Oral Presentation Annual Meetings of the Endocrine Society of Australia and Society for Reproductive Biology and Australia and New Zealand Bone and Mineral Society 2016

The role of the calcitonin receptor in regulating calcium mobilisation during lactation (#72)

Rachel Davey 1
  1. University of Melbourne, Heidelberg, Vic, Australia

During lactation, the large transfer of calcium from the mother to the milk is largely sourced from the maternal skeleton. The mechanism controlling calcium efflux from the skeleton during lactation is not fully understood, however is thought to be mediated, in part, by PTHrP. Circulating levels of calcitonin are also elevated during pregnancy and lactation, supporting the notion that calcitonin, via its inhibitory actions on osteoclasts, opposes the actions of PTHrP, thereby protecting the maternal skeleton from excessive resorption. In support of this concept, calcitonin and calcitonin gene related peptide null mice exhibit greater losses in bone mineral content compared to wild-type littermates following lactation, which is prevented by treatment with calcitonin1. To further investigate the mechanism by which calcitonin exerts its protective effects, we assessed the maternal skeleton and calcium homeostasis of our global calcitonin receptor knockout mice (global-CTRKO) and control littermates at the end of lactation (P21), and in their offspring at 6 weeks of age. The most striking observation was an increase in osteocytic, but not osteoclastic, osteolysis in global-CTRKO mice at the end of lactation, which was accompanied by a marked increase in their serum levels of calcium. This provides the first evidence for a physiological role of the CTR to protect the maternal skeleton during lactation by a direct action on osteocytes to inhibit osteolysis. The skeletal development of the offspring was unaffected by maternal CTR deletion, however, serum calcium levels were elevated in offspring of Global-CTRKO mothers compared to offspring of control mothers for the same PTH range. This may reflect a change in the set point for the ionised calcium levels for PTH secretion in the absence of maternal CTR. Collectively, these findings represent a significant advance in our understanding of the physiological role of calcitonin and the CTR during lactation when the demand for calcium is high.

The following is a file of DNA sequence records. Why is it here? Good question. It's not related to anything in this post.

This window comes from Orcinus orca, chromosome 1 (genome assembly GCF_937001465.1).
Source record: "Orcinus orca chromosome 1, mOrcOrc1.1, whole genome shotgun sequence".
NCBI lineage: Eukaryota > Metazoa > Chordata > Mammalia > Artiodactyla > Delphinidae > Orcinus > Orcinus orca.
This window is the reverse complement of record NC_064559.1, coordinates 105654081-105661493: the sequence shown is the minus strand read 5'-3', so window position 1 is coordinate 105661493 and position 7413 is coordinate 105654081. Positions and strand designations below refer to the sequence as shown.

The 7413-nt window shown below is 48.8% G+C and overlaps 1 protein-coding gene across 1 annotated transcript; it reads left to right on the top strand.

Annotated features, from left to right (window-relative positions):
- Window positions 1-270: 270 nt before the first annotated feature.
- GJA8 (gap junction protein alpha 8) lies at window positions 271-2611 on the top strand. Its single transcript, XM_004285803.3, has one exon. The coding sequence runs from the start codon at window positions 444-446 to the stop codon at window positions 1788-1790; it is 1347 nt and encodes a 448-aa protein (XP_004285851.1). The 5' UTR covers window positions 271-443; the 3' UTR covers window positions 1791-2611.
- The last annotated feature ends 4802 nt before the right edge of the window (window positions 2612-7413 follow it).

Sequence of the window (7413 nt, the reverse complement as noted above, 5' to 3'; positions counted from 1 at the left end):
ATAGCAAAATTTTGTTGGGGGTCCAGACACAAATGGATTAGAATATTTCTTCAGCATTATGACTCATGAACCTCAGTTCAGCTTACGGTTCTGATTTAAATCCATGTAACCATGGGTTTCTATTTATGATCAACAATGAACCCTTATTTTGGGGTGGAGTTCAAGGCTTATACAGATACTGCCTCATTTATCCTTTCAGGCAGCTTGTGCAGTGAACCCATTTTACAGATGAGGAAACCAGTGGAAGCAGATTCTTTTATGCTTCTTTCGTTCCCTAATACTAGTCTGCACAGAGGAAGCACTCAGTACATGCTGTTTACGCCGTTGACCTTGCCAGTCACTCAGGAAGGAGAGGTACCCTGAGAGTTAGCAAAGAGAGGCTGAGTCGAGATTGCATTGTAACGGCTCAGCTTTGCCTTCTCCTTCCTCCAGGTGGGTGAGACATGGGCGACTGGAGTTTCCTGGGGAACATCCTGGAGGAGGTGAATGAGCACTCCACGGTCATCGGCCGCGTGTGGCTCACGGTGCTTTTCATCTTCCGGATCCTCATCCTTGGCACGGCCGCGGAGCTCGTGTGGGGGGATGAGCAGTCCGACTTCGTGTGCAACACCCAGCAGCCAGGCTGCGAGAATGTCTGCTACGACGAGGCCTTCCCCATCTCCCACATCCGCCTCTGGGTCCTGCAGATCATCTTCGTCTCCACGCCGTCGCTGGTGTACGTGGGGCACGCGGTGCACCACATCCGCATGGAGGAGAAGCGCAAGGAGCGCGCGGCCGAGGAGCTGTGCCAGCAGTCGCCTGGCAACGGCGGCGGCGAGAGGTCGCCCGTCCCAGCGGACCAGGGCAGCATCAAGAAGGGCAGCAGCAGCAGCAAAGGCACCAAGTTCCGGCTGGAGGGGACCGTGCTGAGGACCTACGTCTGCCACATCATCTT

1. Woodrow J et al, Endocrinology, 2006, 147: 4010 – 4021.